Editors notes: This review originally appeared in The Sixties: A Journal of History, Politics, and Culture (5.2, pages 254 – 257). Unfortunately, in its original publication, the review misidentified Professor Morgan as Edmund rather than Edward. These errors have been corrected here. Apologies to Prof. Edward P. Morgan for the mishap.
When the Swift Boat controversy engulfed the 2004 election campaign, America’s obsession with the Vietnam War once again reared its ugly head. Democratic candidate and decorated Vietnam Veteran John Kerry’s staunch opposition to the war upon his return from deployment drew harsh critiques from conservatives in the early 1970s and in 2004. The “swift boating” of Kerry only highlighted this long simmering resentment as liberals and conservatives mouthed the usual debates about American intervention. When Barack Obama lamented the pitched rhetoric and confrontational politics of the 1990s and 2000s, he blamed the political gridlock on the “the psychodrama of the baby boom generation — a tale rooted in old grudges and revenge plots hatched on a handful of college campuses long ago — played out on the national stage.” For Edward P. Morgan these kind of examples underline the pervasive effects of postwar mass media: the undermining of democracy and a crystallization of the 1960s as a now humorous but non-political artifact of the boomer generation.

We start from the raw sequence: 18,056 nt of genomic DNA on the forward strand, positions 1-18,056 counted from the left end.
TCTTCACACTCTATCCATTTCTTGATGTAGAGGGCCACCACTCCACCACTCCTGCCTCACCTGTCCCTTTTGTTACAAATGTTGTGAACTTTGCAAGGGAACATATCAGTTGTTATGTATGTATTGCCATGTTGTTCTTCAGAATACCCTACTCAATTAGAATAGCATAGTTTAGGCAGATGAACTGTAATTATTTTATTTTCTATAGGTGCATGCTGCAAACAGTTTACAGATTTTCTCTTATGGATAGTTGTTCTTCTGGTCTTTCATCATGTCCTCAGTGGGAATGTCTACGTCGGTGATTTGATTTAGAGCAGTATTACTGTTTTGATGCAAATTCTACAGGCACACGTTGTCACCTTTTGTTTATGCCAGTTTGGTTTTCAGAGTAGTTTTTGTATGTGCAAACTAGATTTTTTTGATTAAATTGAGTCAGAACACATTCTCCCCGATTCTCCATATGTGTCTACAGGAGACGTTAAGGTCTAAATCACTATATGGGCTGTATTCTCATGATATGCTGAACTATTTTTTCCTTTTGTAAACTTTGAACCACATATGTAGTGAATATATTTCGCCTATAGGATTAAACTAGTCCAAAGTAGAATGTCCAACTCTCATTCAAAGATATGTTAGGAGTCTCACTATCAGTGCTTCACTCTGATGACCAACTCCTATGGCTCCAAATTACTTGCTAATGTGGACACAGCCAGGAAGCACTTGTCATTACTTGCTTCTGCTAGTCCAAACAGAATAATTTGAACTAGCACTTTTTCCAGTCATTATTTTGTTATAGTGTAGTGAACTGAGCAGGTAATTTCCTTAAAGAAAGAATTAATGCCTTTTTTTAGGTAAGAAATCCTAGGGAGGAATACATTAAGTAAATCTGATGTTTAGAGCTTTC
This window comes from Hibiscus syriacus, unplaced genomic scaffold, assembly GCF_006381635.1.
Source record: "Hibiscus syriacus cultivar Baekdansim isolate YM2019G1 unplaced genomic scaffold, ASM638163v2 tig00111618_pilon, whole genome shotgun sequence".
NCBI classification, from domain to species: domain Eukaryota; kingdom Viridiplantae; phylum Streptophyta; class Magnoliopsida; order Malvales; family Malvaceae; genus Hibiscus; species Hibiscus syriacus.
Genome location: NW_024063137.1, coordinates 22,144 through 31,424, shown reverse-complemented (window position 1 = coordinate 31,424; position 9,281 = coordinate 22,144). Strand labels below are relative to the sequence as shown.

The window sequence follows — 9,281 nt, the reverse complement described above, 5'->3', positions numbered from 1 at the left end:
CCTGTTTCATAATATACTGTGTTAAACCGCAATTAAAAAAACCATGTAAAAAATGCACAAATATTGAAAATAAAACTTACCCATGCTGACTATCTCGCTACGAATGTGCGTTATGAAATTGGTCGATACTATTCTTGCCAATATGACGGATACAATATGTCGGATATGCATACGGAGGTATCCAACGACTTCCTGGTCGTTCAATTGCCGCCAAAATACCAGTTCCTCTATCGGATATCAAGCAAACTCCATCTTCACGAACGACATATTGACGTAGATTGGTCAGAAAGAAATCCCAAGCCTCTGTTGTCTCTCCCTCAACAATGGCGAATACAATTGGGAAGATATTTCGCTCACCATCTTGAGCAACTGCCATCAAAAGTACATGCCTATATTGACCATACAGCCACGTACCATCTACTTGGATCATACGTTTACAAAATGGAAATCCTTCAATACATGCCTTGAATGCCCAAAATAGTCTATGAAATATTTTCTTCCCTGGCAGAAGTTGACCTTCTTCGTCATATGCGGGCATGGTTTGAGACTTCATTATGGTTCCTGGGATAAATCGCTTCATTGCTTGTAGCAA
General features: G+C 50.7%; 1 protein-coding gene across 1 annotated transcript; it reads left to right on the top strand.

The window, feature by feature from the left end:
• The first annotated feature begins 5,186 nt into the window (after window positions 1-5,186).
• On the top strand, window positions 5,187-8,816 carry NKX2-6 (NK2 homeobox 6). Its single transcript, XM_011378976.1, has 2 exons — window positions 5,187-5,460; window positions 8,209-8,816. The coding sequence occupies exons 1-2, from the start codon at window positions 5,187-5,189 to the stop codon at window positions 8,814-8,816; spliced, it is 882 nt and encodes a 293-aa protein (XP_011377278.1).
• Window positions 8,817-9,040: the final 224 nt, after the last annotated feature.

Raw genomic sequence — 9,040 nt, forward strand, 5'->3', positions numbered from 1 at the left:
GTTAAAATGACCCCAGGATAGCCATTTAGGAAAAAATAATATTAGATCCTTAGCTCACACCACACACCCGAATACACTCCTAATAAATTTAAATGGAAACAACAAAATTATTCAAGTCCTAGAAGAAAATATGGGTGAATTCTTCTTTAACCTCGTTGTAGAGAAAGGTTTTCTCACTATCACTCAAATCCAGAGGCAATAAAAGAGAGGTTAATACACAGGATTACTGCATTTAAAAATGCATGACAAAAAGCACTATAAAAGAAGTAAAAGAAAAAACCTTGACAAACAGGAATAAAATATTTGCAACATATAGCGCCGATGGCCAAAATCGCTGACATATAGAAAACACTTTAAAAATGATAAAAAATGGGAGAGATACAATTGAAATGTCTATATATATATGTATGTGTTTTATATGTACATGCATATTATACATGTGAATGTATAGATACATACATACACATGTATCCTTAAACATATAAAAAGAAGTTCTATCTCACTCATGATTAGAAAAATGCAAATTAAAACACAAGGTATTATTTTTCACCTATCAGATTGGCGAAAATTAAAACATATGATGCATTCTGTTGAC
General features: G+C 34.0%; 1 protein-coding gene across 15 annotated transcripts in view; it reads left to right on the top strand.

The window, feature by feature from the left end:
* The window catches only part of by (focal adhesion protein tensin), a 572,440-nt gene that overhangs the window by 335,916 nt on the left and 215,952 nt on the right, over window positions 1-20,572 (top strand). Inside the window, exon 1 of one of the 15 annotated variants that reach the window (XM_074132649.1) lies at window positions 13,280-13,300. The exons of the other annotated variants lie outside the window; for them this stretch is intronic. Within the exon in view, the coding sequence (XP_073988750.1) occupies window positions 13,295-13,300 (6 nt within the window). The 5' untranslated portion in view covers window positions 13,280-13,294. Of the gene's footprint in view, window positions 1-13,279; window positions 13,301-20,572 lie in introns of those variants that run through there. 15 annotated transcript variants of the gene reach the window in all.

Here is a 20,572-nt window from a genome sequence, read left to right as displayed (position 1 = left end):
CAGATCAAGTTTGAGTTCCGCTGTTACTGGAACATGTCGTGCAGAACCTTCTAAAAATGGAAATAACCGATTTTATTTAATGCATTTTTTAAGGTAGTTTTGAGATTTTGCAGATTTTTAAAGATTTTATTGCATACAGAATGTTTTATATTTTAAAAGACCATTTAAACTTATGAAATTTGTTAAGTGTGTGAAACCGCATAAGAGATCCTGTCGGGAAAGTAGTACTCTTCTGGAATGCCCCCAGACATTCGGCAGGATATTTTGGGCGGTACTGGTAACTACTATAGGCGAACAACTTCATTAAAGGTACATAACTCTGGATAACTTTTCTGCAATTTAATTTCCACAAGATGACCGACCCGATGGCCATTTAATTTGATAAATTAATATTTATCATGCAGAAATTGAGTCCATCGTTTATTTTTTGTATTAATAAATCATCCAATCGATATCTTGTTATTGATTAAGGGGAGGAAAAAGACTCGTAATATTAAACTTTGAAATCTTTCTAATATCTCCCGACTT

According to Morgan, framing the 1960s as generational both in terms of being the property of the baby boom cohort and as a conflict emerging largely from age related differences, obscures the real diversity of the decade’s social movements. Moreover, the media’s role in crafting the Vietnam narrative, Morgan argues, fails to ever truly interrogate U.S. foreign policy and ignores the war’s devastation for the Vietnamese people. Instead, the media focuses obsessively with the memories of the war, but never from the perspective that US foreign policy might have been morally wrong. When elites and officials spoke of the “Vietnam syndrome”, they referred not to a mistaken foreign policy objective, but the public’s “pathological” resistance to military intervention.